Builder confidence moved up for the fourth consecutive month despite ongoing inflation concerns and delays in production. For newly built single-family homes, confidence increased by one point to 84 in December, according to the National Association of Home Builders (NAHB)/Wells Fargo Housing Market Index (HMI)—tying for the highest reading of the year since February.
The HMI index gauging current sales conditions increased by one point to 90, while the index measuring traffic of potential buyers increased by one point to 70. The gauge for sales expectations in the next six months held firm for the third month in a row at 84.
Looking at the regional breakdown, the Northeast increased four points to 74, the Midwest posted a two-point gain to 74, and the South and West increased by three points each to 87.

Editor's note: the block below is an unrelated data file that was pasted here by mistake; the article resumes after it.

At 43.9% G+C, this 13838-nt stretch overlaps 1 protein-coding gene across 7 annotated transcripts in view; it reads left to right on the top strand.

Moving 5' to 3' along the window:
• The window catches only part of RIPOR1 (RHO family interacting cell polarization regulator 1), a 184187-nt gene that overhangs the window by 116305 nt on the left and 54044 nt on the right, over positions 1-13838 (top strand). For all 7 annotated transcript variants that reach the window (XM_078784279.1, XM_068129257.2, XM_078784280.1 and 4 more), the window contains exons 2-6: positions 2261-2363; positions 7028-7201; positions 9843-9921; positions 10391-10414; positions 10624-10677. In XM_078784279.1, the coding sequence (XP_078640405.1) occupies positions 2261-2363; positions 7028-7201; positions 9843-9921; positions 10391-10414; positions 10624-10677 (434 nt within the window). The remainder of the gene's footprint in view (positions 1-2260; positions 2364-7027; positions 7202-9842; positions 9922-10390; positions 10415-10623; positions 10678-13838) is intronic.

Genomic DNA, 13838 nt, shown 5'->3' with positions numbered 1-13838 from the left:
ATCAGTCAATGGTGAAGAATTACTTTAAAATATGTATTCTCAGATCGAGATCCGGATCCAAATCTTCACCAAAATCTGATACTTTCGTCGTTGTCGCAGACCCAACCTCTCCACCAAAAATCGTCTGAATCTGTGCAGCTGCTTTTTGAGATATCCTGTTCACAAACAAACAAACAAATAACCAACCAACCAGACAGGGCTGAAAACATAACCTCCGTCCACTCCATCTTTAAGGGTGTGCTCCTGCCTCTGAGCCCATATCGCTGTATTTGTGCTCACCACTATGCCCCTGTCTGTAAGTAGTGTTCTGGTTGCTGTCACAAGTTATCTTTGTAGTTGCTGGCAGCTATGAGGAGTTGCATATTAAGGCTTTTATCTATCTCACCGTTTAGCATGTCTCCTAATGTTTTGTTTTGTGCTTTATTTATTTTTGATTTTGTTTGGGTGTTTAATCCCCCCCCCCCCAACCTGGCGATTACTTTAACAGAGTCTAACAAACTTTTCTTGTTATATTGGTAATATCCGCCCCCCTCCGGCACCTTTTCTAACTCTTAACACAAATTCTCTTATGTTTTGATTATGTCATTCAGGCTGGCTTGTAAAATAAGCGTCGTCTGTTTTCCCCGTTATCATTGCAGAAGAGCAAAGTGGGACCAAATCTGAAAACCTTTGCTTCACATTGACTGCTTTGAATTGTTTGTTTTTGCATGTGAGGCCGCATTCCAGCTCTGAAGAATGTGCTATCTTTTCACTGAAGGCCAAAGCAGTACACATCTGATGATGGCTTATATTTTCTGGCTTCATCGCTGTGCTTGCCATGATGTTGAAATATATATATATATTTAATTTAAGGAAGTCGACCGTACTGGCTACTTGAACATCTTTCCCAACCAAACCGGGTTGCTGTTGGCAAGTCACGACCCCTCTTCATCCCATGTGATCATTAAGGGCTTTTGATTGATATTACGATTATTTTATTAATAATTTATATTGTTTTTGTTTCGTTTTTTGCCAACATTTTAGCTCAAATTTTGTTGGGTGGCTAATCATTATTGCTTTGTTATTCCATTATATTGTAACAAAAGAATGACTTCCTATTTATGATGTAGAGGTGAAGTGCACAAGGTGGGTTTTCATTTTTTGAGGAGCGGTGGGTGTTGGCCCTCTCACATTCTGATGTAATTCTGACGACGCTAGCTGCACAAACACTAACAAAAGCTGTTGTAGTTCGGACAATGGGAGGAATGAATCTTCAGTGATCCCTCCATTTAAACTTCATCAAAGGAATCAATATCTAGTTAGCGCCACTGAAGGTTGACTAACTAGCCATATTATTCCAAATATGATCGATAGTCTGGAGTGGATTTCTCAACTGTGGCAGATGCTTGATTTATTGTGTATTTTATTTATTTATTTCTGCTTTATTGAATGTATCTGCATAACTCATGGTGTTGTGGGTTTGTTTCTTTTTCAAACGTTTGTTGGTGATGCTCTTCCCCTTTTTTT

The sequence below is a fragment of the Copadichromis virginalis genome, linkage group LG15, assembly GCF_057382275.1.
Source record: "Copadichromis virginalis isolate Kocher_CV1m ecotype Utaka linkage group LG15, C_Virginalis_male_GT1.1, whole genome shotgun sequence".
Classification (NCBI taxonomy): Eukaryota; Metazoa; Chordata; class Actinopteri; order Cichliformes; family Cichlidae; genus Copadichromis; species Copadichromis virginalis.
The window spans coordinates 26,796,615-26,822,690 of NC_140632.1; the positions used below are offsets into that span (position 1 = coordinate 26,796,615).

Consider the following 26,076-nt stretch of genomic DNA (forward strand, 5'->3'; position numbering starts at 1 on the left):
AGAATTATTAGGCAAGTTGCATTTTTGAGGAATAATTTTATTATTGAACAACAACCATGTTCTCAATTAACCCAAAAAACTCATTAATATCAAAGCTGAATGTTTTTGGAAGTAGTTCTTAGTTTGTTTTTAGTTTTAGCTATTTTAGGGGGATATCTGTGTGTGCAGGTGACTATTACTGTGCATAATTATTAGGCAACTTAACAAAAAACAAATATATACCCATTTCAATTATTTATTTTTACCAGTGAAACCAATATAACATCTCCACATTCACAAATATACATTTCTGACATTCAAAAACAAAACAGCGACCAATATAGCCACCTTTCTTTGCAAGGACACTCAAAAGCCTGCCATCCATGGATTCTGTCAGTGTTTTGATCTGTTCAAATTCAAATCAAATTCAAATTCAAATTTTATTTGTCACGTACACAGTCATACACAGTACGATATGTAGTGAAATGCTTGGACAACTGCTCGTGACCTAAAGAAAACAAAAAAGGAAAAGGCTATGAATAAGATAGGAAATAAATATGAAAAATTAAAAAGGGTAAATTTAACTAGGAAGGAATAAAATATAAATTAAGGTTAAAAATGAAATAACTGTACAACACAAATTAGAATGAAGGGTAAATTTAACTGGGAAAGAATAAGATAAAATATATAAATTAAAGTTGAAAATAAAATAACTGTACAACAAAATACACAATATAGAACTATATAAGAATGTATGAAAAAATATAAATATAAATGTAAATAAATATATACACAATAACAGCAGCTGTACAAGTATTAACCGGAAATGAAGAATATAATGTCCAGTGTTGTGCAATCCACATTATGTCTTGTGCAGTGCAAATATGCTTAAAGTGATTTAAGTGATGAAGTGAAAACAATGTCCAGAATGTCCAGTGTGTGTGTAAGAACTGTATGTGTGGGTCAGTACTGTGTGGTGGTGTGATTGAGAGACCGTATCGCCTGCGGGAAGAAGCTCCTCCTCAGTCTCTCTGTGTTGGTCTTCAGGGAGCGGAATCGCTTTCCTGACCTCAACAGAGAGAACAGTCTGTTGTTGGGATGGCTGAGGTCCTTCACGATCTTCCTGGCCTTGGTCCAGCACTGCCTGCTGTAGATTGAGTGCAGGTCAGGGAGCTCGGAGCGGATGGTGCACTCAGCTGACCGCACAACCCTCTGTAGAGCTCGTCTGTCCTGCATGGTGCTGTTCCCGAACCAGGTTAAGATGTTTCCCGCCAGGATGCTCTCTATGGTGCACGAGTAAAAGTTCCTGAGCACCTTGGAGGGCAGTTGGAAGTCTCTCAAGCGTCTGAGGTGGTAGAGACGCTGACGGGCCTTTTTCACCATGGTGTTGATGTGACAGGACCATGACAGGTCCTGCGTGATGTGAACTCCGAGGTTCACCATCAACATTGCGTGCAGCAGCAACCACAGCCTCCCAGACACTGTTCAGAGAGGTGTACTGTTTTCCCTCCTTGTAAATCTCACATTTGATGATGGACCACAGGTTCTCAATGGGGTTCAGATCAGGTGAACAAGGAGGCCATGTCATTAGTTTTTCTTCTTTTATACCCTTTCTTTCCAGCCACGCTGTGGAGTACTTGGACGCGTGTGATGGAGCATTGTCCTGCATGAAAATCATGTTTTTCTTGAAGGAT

“While demand remains strong, finding workers, predicting pricing and dealing with material delays remains a challenge,” said NAHB Chairman Chuck Fowke in a statement. “Policymakers need to work on supply chain improvements and controlling costly inflation. Addressing lumber tariffs would be a good place to start.”
“The most pressing issue for the housing sector remains lack of inventory,” said NAHB Chief Economist Robert Dietz in a statement. “Building has increased but the industry faces constraints, namely cost/availability of materials, labor and lots. And while 2021 single-family starts are expected to end the year 24% higher than the pre-COVID 2019 level, we expect higher interest rates in 2022 will put a damper on housing affordability.”